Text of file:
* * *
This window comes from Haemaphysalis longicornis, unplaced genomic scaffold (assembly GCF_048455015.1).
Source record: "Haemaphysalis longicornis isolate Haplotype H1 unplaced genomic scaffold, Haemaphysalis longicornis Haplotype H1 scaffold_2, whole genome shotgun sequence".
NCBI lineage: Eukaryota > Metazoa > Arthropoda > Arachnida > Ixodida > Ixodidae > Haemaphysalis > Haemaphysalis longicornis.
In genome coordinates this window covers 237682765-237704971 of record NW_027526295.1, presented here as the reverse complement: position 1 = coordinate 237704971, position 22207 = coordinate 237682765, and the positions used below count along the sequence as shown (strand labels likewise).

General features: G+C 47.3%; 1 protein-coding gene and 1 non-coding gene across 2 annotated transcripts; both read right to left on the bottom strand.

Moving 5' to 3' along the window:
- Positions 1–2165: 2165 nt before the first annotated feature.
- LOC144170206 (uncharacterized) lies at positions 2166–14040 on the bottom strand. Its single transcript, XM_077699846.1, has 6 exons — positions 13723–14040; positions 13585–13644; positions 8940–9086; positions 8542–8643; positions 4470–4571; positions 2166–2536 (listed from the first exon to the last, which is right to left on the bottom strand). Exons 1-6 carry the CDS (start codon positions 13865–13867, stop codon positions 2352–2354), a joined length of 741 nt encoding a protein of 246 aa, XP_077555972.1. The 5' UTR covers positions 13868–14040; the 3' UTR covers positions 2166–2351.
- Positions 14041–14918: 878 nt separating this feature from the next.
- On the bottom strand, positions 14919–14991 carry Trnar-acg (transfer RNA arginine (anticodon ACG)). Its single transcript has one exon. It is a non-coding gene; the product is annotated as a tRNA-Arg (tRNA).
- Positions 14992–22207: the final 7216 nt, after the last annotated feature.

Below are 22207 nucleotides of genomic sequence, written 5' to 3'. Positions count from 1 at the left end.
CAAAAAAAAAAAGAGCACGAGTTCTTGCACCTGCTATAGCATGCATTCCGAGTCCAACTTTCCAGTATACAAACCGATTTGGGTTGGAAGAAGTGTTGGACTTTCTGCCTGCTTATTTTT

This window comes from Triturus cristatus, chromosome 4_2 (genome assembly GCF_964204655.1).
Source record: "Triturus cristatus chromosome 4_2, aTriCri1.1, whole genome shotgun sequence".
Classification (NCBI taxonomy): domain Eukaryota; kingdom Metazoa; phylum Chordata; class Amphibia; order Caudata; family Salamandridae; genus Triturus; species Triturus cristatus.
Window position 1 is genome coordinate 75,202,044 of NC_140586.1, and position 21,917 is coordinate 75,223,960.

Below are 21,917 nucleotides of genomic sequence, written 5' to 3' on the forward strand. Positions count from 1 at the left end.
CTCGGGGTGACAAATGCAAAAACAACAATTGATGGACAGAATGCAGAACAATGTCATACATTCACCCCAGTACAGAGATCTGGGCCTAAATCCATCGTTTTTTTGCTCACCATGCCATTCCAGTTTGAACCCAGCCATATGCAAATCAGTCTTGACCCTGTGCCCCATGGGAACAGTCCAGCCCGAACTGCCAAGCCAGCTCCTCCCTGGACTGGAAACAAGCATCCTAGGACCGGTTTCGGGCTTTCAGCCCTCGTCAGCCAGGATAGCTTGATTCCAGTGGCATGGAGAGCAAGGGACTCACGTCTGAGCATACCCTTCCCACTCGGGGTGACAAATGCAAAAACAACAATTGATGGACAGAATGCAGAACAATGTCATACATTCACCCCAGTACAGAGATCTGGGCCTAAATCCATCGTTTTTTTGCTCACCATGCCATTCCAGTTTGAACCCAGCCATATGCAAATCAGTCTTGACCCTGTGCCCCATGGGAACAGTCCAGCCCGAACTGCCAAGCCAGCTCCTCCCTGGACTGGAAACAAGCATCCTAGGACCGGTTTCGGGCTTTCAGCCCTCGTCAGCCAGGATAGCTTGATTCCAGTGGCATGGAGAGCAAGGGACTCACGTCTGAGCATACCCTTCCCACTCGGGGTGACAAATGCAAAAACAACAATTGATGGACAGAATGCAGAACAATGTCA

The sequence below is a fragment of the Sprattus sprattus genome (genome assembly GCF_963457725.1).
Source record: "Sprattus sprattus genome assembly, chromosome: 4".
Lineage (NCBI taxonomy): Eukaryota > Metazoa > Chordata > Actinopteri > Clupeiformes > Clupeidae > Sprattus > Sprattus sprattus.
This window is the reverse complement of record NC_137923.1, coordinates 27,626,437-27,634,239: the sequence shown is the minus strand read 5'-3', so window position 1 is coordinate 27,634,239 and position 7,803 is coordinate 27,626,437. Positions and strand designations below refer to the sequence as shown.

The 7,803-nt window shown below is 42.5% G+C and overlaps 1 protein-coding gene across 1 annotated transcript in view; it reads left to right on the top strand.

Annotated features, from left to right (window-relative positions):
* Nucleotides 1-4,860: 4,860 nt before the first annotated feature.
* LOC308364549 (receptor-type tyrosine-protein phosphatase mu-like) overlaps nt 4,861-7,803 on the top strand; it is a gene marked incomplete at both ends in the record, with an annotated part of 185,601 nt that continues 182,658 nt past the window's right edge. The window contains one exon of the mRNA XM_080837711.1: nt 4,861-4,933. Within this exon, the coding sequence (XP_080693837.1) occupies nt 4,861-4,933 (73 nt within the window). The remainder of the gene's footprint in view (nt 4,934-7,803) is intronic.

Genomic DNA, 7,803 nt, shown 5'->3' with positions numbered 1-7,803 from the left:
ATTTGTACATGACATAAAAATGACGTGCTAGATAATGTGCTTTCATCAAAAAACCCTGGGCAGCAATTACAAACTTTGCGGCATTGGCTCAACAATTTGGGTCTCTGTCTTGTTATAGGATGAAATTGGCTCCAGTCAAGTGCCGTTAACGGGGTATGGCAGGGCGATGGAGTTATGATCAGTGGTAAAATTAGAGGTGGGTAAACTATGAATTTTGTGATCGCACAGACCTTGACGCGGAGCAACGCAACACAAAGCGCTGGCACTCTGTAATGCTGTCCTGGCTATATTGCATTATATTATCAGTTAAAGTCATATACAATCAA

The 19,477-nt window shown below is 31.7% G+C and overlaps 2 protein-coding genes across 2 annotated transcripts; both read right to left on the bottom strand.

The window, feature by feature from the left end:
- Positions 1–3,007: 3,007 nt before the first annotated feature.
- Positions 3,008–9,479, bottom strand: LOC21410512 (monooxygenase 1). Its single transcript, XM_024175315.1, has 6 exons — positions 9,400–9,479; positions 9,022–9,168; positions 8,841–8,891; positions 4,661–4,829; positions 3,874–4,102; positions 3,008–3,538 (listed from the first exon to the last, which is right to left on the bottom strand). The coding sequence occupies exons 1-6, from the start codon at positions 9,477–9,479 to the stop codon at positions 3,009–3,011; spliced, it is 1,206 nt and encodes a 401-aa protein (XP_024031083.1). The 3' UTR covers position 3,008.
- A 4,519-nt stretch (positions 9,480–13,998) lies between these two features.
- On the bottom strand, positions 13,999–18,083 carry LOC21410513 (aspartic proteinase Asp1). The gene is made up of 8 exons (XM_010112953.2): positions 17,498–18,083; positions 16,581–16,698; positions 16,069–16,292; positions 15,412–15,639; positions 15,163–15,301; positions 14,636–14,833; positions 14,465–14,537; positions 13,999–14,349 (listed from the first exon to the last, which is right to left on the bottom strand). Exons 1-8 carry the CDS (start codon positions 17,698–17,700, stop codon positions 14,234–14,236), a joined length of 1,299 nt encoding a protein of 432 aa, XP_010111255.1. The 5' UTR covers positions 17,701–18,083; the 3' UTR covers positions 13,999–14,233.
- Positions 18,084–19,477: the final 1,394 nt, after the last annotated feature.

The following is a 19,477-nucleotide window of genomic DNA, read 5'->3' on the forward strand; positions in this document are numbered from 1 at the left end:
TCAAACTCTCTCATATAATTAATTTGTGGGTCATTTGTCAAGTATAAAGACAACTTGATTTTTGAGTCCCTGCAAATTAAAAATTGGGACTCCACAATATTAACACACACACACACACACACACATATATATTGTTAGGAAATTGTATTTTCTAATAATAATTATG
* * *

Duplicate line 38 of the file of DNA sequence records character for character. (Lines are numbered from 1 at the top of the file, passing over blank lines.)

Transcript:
TCAAACTCTCTCATATAATTAATTTGTGGGTCATTTGTCAAGTATAAAGACAACTTGATTTTTGAGTCCCTGCAAATTAAAAATTGGGACTCCACAATATTAACACACACACACACACACACACATATATATTGTTAGGAAATTGTATTTTCTAATAATAATTATG